The coup attempt that saw the Turkish state plunged into crisis has come at precisely the wrong time for Ankara. Just over the border in Iraq and Syria, critical challenges are mounting, as Turkey is drawn deeper into the fight to contain the Islamic State. Internally, Turkey is combating its own domestic Kurdish militant movement, the Kurdistan Workers' Party (PKK). Because the coup emerged from within certain divisions of the military, the government of President Recep Tayyip Erdogan and his Justice and Development Party (AKP) must now engage in heavy purges of the armed forces. This will make it difficult for Ankara to use the military as an instrument of policy and national strategy. The coup has been put down, but the aftershocks could hamstring Turkey for a long time to come.
A notable minority of the Turkish military leadership supported the coup. Although the plot had been in the works for some time, the conspirators were pushed to act rapidly when they became aware of an impending crackdown during the Aug. 1 military rotation, which would have resulted in some conspirators forced into retirement. Among the plotters were factions from three separate Turkish armies: the 1st Army, the 2nd Army and the 3rd Army. The plot also extended to a number of Turkish Air Force units. On July 15, the coup planners mobilized aviation and armor units in a coordinated surprise operation while President Recep Tayyip Erdogan was vacationing in the southwestern city of Bodrum.
When Erdogan finally managed to make it to Istanbul by airplane, he went on television and alleged the coup plot leaders were affiliated with the Gulenist movement, led by exiled opposition leader Fethullah Gulen. Gulen issued a statement denying this and condemning the coup, but that will not stop Erdogan from purging the military of Gulenist remnants. Many of the coup leaders reportedly have ties to the movement, including former air force chief Akin Ozturk, Col. Muharrem Kose, and Ozturk's son-in-law, Halkan Karakus, a helicopter pilot. In addition to over 2,800 soldiers, the Turkish government has arrested high-ranking active-duty officers. Now in detention are 2nd Army commander Gen. Adem Huduti, the 2nd Army executive officer and Malatya Garrison commander, Avni Angun, and 3rd Army commander Erdal Ozturk.
Erdogan and his supporters have long been paranoid about a potential military coup — Turkey has had four since 1960. The president will now implement a swift and forceful crackdown, which could easily escalate into an outright purge. Any member of the Turkish armed forces with even a tangential link to the Gulenist movement may face arrest.
This has happened before. The aftermath of the Ergenekon anti-government plot and "Operation Sledgehammer," an alleged plan by factions within the Turkish military against the AKP dating back to 2003, led to just such a crackdown. The government arrested almost 400 military personnel, including retired officers. The detainees then faced prosecution for plotting a coup. Although the vast majority were eventually acquitted, years of trials and mistrust eroded the Turkish military's confidence and weakened its combat effectiveness.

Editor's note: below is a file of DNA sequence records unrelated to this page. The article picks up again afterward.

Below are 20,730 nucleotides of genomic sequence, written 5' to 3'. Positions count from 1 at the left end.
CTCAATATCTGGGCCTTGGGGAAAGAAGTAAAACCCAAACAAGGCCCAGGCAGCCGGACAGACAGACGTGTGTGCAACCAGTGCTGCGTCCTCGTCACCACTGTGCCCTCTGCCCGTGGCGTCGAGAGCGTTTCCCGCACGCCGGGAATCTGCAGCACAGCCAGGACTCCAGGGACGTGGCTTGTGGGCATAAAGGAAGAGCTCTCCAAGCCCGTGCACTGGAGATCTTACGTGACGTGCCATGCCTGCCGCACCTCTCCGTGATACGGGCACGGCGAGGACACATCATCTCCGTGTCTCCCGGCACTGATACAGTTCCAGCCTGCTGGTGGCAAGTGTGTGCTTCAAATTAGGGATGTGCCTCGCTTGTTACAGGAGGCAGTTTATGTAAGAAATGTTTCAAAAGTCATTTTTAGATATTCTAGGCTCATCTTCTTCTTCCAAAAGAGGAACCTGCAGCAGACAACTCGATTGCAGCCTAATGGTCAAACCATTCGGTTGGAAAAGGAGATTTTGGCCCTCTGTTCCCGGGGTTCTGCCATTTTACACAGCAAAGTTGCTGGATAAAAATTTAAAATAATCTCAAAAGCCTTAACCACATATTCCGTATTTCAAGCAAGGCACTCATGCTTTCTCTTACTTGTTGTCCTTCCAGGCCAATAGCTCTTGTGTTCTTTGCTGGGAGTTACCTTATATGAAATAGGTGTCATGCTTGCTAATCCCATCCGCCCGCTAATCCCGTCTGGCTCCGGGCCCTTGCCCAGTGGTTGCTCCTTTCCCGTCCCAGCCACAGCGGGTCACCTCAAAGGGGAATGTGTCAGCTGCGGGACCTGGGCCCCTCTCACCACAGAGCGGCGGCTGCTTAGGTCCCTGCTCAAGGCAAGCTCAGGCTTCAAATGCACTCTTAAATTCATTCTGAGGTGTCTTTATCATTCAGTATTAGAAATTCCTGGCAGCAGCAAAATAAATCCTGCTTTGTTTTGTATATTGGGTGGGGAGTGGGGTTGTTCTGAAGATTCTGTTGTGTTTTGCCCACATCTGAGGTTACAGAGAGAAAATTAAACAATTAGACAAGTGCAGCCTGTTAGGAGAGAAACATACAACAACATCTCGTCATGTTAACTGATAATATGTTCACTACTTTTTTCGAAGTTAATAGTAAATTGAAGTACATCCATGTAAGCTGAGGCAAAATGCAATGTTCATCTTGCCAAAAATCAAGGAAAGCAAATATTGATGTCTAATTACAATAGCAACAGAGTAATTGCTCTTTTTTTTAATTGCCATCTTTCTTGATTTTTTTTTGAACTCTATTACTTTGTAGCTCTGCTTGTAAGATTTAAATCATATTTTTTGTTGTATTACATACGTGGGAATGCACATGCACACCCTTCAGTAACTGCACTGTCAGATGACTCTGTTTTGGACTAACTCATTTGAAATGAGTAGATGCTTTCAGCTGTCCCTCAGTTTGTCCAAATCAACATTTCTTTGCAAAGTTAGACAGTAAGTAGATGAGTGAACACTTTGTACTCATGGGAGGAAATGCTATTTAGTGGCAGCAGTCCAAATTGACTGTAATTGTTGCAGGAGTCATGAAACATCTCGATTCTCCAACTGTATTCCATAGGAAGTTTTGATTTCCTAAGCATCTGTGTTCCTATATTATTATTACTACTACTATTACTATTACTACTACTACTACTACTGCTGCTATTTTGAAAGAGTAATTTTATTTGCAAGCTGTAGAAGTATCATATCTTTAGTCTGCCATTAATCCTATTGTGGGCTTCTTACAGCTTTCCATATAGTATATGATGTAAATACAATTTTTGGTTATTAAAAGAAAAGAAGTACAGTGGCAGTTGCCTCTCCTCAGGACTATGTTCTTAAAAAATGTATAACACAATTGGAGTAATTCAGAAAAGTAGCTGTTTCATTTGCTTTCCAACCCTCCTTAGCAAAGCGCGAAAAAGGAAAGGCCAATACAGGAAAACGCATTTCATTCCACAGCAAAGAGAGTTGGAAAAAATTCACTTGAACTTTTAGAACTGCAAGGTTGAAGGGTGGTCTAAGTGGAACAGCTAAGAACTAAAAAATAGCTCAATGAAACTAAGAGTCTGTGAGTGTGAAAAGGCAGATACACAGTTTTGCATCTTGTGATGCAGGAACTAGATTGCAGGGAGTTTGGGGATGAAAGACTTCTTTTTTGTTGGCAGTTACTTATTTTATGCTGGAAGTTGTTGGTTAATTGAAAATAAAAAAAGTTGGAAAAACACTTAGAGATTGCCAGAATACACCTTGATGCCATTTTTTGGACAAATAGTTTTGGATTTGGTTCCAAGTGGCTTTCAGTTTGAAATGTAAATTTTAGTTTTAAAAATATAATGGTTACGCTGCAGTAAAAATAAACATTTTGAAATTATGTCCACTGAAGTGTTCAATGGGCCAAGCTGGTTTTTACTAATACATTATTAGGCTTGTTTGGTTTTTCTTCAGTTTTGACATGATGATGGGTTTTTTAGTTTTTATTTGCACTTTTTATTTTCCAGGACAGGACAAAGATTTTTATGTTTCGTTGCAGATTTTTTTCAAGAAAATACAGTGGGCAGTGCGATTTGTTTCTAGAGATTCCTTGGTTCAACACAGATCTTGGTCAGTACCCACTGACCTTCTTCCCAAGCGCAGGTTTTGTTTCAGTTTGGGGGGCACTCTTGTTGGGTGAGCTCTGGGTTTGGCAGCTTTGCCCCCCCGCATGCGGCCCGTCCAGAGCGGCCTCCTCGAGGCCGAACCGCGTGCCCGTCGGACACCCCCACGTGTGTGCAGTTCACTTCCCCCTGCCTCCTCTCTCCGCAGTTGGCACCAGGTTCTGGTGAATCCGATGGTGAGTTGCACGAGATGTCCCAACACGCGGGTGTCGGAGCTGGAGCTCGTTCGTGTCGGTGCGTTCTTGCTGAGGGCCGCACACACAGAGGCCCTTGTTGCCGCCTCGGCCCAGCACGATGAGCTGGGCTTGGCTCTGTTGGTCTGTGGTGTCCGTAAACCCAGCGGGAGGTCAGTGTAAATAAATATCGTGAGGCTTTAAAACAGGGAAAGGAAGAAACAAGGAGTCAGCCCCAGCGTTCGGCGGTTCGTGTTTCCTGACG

The crackdown following the July 15 coup will further hinder the military's capabilities. It will erode morale and lessen fighting cohesion. The arrest and imprisonment of combat leaders as well as quartermaster and military logistics administrators will increase disorganization and cause confusion among the ranks. Training schedules will be thrown into disarray as routine exercises are postponed or canceled. Mistrust will spread. Planning for military operations will become more difficult as the government reforms its command and control structures. The government might try to ameliorate some of these problems by restoring military personnel previously ousted by the Gulenists themselves, but this will not happen quickly.
The Curse of Timing
This could not come at a worse time. The Turkish military is heavily engaged in fighting the Kurdistan Workers' Party (PKK) and entangled in Syria and Iraq. A military weakened in the aftermath of a failed coup will present Ankara with fewer tools to handle these challenges. The much-touted possibility of a Turkish military push into Syria is now too risky. This is also true of an expanded Turkish military presence in Iraq, as the push to drive the Islamic State from Mosul gears up. Turkish operations against the PKK may also suffer, though it is unlikely that they will grind to a complete halt.
Turkey's military incoherence will also complicate regional efforts by other powers. U.S. efforts against the Islamic State rely heavily on Turkey as a base for air operations. Washington also relies on Turkey to cut off the logistical lines to the extremist group. With Ankara distracted, support for its rebel proxies in Syria may also wane. This would weaken an already beleaguered rebel movement. For the Kurdish People's Protection Units in Syria, Turkish infighting could provide an opening to expand and connect Kurdish-controlled territorial pockets.
On paper, Turkey's military appears one of the most powerful in the region. But low morale and dissent often reveal the cracks in a military's perceived strength.
These hidden weaknesses are often masked by massive troop numbers and modern equipment, only becoming clear during mutinies and coups. The Turkish military will now need to turn inward to deal with the disruptive effects of the attempted coup — and the threat this coup posed to the ruling party. It will take years for Turkey's armed forces to recover. These are years that Turkey does not have. Instability in the region is only deepening, and Turkey desperately needs to help contain this chaos while building up its own position.